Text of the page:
Beth Stelling doesn't need your Internet justice

The comic reveals an abusive relationship -- but we need to respect the limits of her story

By Mary Elizabeth Williams

Senior Writer

Published December 29, 2015 7:33PM (EST)

Beth Stelling   (Comedy Central)
Beth Stelling (Comedy Central)

When someone has the courage to come forward with a story of physical or sexual abuse — or both — it's not always easy to know how to respond in the most supportive and respectful way possible. It requires sensitivity to what that person wants to come from the disclosure. But here's a good first step: Don't make it about you and what you need.

On Monday, Beth Stelling, who has had a banner career year and who Vulture recently dubbed "a young comedian to watch," posted a shocking image on Instagram. It was a quartet of photos: one of her smiling and holding a microphone, and three of her limbs, covered in bruises. "Same girl in all of these photos (me)," she wrote. "I've had an amazing year and you've seen the highlights here, so these photos are an uncommon thing to share but not an uncommon issue…. When I broke up with my ex this summer, it wasn't because I didn't love him, it was because of this. And I absolutely relapsed and contacted him with things I shouldn’t have, but there are no 'best practices' with this. When friends or comics ask why we broke up it's not easy or comfortable to reply; it doesn't seem like the appropriate thing to say at a stand-up show, a party or a wedding. It's embarrassing. I feel stupid. After being verbally, physically abused and raped, I dated him for two more months. It's not simple." Stelling went on to state, "After I broke up with him he said, 'You're very open and honest in your stand-up, and I just ask that you consider me when you talk about your ex because everyone knows who you're talking about.' And I abided. I wrote vague jokes because we both live in L.A. and I didn't want to hurt him, start a war, press charges, be interrogated or harassed by him or his friends and family. I wanted to move on and forget because I didn’t understand." It seemed a continuation of a message she'd hinted at back in October, when she tweeted, "I was my ex-boyfriend's best quality. Pls RT." 

The response has been immediate and deeply supportive. John Hodgman praised her "profound courage"  Rachel Bloom said, "I am in awe of @BethStelling," and Kumail Nanjiani said, "This makes me feel many things but chief among them is that @BethStelling is awesome & I'm happy we are friends." Megan Amram added, "@BethStelling is my hero." But though Stelling has made it clear many people in and out of the industry know who he is, she did not name her ex. And this has proven very frustrating for some.

"Nothing brave about not saying who the abusive ex is," wrote one commenter on HuffPo. "Covering up for him is going to allow him to find his next victim." Another chimed in, "Who is this guy? I think he should be named to help other women avoid him at all costs." On Variety, another commenter said, "If he is a serial rapist and abuser, which I am guessing he is, then he should be exposed with his name. What he told you he has also told the other women he has abused. Time to shine the spotlight on him." Perhaps sensing what was coming, the comic widely assumed to be Stelling's abuser appears to have quickly deleted his social media accounts on Monday. A search of his name on Twitter, however, quickly turns up mentions that he "rapes and tortures women," messages that "Everyone should know so they don't support him or his comedy," and warnings that "We ain't stopping til we find you. Sleep tight pal :)."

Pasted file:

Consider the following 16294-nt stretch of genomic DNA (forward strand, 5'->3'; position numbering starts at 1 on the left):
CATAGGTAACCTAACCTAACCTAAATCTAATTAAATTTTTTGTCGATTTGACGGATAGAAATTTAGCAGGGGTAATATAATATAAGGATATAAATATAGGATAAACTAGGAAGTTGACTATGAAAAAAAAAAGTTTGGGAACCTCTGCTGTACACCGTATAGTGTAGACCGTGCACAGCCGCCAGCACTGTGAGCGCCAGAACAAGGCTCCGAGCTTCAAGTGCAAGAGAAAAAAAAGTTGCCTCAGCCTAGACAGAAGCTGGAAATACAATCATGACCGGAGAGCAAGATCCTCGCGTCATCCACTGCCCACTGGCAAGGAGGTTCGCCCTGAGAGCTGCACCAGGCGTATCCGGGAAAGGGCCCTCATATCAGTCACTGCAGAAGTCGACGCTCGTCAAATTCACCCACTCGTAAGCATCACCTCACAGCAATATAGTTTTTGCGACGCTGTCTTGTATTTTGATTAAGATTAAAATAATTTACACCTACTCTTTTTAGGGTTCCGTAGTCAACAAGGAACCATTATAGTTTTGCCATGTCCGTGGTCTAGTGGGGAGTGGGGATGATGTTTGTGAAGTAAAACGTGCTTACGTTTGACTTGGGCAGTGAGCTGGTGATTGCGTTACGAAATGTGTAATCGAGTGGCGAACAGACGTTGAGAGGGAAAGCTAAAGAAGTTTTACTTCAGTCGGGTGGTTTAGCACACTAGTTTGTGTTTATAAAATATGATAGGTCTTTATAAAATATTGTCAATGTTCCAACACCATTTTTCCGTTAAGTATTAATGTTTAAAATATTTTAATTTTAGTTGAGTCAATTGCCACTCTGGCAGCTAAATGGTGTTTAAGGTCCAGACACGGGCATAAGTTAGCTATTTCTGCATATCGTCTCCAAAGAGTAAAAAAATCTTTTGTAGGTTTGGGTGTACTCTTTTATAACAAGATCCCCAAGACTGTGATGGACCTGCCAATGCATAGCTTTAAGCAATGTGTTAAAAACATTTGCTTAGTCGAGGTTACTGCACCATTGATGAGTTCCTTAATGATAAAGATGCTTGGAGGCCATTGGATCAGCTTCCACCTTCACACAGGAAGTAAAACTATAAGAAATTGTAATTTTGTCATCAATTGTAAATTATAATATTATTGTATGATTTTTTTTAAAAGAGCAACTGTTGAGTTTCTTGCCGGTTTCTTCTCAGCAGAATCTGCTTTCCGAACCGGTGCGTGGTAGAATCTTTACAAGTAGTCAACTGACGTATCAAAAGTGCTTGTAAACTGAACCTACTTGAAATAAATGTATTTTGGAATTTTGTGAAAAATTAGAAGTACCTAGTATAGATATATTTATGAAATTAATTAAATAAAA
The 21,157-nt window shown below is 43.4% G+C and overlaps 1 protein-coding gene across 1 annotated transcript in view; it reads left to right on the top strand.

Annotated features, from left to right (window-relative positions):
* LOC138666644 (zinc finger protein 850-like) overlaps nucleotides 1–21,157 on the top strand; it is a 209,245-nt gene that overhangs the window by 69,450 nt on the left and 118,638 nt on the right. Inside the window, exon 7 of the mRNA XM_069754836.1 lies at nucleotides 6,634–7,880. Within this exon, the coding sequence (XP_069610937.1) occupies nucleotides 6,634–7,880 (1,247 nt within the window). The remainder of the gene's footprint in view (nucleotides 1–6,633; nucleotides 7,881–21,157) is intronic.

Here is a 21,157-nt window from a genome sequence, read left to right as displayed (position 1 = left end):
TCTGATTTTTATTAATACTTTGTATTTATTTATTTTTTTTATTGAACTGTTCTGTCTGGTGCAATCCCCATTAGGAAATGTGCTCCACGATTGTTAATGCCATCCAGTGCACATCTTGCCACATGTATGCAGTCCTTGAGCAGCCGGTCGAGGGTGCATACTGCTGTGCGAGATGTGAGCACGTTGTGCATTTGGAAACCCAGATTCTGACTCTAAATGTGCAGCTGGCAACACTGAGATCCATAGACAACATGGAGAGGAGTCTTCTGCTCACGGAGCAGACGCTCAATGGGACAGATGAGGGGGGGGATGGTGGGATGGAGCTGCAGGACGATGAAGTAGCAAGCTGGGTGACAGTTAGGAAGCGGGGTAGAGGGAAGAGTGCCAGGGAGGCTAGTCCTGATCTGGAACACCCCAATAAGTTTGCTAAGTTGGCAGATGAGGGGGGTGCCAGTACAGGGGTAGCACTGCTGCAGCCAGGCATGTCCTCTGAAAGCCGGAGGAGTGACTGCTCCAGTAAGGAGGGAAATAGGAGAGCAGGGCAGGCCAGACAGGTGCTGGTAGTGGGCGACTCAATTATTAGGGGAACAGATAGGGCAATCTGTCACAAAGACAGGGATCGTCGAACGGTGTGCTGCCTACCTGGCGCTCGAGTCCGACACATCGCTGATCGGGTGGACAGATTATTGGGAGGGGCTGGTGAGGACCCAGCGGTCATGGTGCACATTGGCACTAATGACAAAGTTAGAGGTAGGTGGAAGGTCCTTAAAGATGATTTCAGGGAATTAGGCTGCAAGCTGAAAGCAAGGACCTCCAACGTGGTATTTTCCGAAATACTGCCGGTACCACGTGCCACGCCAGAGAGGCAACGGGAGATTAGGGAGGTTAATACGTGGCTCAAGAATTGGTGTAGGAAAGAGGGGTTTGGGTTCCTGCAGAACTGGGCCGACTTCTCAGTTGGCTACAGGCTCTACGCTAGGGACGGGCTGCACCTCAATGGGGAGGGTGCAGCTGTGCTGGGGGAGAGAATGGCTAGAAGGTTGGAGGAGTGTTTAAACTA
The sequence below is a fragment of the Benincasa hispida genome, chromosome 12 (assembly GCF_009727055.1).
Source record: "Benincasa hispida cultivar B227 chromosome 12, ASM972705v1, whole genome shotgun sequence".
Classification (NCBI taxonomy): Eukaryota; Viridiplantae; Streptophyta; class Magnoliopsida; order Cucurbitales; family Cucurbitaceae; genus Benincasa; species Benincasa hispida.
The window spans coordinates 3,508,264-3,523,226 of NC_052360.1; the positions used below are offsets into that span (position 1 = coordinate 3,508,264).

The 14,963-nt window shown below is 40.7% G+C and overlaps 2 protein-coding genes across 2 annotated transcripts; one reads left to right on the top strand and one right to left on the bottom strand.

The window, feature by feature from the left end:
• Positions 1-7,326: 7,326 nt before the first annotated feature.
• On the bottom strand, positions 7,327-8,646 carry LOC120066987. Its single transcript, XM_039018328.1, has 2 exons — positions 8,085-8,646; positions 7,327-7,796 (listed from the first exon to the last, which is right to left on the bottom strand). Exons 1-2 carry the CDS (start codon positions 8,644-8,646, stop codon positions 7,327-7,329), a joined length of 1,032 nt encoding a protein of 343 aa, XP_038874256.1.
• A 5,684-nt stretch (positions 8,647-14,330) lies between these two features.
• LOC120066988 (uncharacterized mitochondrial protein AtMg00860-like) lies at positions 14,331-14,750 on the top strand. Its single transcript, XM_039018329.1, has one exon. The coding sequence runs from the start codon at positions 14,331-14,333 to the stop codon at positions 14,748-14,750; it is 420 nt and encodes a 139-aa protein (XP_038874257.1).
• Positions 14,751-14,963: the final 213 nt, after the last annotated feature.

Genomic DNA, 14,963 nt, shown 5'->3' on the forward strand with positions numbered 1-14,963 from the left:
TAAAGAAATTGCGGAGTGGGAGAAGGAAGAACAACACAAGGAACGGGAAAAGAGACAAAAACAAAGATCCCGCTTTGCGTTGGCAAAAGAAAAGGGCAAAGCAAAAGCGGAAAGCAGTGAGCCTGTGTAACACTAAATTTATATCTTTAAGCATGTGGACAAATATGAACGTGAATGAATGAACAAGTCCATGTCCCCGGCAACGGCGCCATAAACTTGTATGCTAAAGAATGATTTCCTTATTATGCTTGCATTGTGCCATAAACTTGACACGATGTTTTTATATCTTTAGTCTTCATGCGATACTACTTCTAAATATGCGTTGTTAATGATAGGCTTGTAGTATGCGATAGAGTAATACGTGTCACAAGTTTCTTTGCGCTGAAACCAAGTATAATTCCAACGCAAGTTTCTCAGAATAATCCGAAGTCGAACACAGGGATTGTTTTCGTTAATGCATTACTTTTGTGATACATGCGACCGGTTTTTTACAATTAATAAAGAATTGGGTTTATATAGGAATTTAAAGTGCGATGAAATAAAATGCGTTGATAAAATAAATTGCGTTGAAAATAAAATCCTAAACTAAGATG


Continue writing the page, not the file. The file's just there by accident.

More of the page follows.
Yet as author Sara Benincasa helpfully explained on Monday, "I get the urge. I've been the reactionary person who wants to kick somebody's ass or make their life hell because they hurt somebody I cared about or admired. Guess what? I didn't fix anything and I just ended up hurting the person I loved, all over again. Personally, when I talked about abuse in a public setting and people were like WHO IS HE? LET'S KILL HIM! it just upset me and scared me and caused stress and drama for people I loved. It made the whole experience of telling the story almost more traumatic than the event itself. So until you get the go-ahead from somebody to cowboy up and be a Wild West West hero aka the great Will Smith, settle down and just be a support, an ally, and a friend. If you have to do something, make a donation to a group that helps abuse survivors in your area."

In a year in which women have come forward to accuse porn star James Deen and comic Bill Cosby of abuse, others still have a right to make different choices in how they share their experiences. If Stelling wants to disclose more details about her ex, that's for her to decide. It's not a job for the Internet justice league. And supporting Stelling's choice to reveal her abuse means supporting every aspect of that choice, including, for now, what details of her story she wants to disclose. In her Instagram post she explained, "I don't want revenge or to hurt him now, but it's unhealthy to keep this inside because my stand-up is pulled directly from my life." And that's enough.

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By Mary Elizabeth Williams

Mary Elizabeth Williams is a senior writer for Salon and author of "A Series of Catastrophes & Miracles."

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Aol_on Beth Stelling Bill Cosby Domestic Abuse Instagram James Deen Sexual Abuse